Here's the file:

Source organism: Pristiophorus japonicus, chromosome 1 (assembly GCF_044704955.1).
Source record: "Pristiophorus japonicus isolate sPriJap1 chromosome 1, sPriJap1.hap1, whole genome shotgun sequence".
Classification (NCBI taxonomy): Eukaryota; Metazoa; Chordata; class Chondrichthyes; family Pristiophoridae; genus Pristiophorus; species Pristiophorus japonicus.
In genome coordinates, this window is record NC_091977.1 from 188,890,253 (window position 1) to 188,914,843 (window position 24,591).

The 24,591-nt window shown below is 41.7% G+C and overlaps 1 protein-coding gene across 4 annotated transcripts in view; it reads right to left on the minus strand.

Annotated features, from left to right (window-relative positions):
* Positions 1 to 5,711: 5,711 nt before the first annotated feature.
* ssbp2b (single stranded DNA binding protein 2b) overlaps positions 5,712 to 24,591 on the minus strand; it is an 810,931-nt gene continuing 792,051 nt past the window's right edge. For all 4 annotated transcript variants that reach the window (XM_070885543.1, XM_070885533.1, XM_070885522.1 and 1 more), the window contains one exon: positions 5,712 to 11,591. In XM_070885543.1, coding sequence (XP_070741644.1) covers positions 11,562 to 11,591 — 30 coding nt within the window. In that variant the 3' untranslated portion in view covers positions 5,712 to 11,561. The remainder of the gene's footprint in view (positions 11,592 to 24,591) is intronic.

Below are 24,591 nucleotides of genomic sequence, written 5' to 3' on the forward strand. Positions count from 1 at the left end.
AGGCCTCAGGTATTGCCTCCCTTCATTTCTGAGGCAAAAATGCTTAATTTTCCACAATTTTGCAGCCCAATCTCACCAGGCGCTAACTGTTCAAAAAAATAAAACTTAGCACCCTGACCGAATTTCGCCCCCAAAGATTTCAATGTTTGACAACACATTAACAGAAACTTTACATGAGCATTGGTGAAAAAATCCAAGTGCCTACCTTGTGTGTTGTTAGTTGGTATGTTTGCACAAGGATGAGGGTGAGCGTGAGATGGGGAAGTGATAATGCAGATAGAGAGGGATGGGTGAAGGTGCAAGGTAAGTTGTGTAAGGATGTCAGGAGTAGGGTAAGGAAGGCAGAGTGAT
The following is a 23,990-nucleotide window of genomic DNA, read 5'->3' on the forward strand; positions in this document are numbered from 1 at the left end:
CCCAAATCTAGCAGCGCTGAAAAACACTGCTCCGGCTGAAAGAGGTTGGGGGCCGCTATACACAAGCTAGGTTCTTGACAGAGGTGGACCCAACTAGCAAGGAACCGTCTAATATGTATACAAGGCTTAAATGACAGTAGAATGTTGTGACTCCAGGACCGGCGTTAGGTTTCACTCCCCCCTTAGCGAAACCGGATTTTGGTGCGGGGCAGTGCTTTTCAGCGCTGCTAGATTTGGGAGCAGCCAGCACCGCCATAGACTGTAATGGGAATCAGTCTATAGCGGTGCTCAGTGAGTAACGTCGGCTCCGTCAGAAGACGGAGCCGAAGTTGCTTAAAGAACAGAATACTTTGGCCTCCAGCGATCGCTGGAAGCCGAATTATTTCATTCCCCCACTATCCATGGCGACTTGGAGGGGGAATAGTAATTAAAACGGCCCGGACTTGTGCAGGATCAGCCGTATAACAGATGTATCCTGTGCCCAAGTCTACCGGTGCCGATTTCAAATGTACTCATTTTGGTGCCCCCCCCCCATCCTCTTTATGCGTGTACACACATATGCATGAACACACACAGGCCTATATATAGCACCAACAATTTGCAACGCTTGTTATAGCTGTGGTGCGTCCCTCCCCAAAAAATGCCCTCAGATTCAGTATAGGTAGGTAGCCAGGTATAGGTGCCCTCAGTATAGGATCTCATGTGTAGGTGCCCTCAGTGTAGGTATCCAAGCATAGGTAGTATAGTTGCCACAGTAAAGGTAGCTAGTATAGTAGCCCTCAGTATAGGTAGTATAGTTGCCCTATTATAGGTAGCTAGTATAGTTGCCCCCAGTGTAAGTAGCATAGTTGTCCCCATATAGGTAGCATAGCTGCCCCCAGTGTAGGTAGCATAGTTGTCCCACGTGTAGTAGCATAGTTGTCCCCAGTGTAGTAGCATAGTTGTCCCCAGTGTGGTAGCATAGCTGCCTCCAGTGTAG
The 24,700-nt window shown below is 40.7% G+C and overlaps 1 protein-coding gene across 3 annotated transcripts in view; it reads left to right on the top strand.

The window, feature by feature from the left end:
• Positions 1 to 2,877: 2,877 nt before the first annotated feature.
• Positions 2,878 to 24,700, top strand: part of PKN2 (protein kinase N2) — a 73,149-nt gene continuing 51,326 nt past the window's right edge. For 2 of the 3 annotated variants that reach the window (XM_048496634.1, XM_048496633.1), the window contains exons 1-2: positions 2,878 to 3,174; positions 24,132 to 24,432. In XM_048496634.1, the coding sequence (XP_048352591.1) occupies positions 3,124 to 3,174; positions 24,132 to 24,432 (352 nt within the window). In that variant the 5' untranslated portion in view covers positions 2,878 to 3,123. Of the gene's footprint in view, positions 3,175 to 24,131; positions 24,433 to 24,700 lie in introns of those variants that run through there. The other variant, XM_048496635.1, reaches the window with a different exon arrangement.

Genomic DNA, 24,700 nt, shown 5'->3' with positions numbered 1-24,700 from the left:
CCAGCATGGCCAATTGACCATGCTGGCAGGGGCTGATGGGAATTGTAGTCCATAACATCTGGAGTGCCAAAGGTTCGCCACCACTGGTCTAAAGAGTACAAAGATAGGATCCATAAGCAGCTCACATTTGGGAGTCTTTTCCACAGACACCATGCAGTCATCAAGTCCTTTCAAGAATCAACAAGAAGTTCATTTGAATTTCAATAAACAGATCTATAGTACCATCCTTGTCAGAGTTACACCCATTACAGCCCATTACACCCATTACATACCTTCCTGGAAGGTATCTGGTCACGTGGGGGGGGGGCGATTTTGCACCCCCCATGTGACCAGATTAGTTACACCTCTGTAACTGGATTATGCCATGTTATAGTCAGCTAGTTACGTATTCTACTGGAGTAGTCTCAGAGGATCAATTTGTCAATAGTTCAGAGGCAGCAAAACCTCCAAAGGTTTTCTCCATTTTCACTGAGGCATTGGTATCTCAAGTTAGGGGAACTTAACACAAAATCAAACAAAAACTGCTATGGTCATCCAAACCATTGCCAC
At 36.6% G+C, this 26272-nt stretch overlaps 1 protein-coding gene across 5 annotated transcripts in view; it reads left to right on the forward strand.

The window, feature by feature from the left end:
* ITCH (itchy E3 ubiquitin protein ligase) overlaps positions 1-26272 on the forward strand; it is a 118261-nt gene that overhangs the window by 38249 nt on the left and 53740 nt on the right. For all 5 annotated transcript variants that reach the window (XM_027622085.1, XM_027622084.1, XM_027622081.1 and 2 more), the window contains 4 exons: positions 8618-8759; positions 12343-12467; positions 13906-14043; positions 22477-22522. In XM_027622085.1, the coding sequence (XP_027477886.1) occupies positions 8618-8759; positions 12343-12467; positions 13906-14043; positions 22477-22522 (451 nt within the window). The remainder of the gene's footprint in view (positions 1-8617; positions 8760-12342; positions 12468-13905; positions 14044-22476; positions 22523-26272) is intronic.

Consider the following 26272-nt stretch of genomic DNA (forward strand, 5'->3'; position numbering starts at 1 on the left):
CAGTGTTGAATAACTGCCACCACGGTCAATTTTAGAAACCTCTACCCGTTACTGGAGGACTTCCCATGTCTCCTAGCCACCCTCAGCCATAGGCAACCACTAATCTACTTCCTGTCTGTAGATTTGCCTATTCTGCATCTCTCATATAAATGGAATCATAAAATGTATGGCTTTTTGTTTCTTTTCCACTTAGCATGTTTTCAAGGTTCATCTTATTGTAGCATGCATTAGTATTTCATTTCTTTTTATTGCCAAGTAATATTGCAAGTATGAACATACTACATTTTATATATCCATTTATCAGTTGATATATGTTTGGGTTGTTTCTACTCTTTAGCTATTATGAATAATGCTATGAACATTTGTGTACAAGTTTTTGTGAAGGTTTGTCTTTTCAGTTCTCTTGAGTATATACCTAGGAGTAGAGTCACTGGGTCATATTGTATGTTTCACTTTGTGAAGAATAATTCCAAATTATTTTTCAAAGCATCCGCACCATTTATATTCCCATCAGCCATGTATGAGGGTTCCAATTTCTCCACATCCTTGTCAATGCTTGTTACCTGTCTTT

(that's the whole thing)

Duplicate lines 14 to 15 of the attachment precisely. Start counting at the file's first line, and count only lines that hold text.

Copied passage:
The window, feature by feature from the left end:
• Positions 1 to 2,877: 2,877 nt before the first annotated feature.